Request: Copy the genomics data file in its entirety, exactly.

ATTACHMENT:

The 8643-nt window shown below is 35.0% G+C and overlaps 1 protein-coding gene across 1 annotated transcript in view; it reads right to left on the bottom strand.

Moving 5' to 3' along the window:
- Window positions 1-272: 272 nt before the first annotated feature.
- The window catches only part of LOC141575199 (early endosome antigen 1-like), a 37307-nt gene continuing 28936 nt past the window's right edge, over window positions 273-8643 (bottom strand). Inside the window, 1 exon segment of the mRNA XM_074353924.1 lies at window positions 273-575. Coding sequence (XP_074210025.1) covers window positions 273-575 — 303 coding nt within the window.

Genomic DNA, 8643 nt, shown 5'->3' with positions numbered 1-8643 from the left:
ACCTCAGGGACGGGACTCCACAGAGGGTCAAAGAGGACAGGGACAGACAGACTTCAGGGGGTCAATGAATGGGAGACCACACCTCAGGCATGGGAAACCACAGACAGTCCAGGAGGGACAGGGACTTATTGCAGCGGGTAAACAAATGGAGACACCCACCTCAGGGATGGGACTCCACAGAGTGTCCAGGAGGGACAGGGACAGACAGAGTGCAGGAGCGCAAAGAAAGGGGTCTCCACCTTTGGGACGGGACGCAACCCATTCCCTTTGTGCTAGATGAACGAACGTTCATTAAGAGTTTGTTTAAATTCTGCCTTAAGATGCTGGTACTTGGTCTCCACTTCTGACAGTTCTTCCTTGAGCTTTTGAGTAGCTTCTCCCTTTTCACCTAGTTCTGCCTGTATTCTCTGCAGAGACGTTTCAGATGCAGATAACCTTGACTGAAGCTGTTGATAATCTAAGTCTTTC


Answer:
The 8643-nt window shown below is 35.0% G+C and overlaps 1 protein-coding gene across 1 annotated transcript in view; it reads right to left on the bottom strand.

Moving 5' to 3' along the window:
- Window positions 1-272: 272 nt before the first annotated feature.
- The window catches only part of LOC141575199 (early endosome antigen 1-like), a 37307-nt gene continuing 28936 nt past the window's right edge, over window positions 273-8643 (bottom strand). Inside the window, 1 exon segment of the mRNA XM_074353924.1 lies at window positions 273-575. Coding sequence (XP_074210025.1) covers window positions 273-575 — 303 coding nt within the window.

Genomic DNA, 8643 nt, shown 5'->3' with positions numbered 1-8643 from the left:
ACCTCAGGGACGGGACTCCACAGAGGGTCAAAGAGGACAGGGACAGACAGACTTCAGGGGGTCAATGAATGGGAGACCACACCTCAGGCATGGGAAACCACAGACAGTCCAGGAGGGACAGGGACTTATTGCAGCGGGTAAACAAATGGAGACACCCACCTCAGGGATGGGACTCCACAGAGTGTCCAGGAGGGACAGGGACAGACAGAGTGCAGGAGCGCAAAGAAAGGGGTCTCCACCTTTGGGACGGGACGCAACCCATTCCCTTTGTGCTAGATGAACGAACGTTCATTAAGAGTTTGTTTAAATTCTGCCTTAAGATGCTGGTACTTGGTCTCCACTTCTGACAGTTCTTCCTTGAGCTTTTGAGTAGCTTCTCCCTTTTCACCTAGTTCTGCCTGTATTCTCTGCAGAGACGTTTCAGATGCAGATAACCTTGACTGAAGCTGTTGATAATCTAAGTCTTTC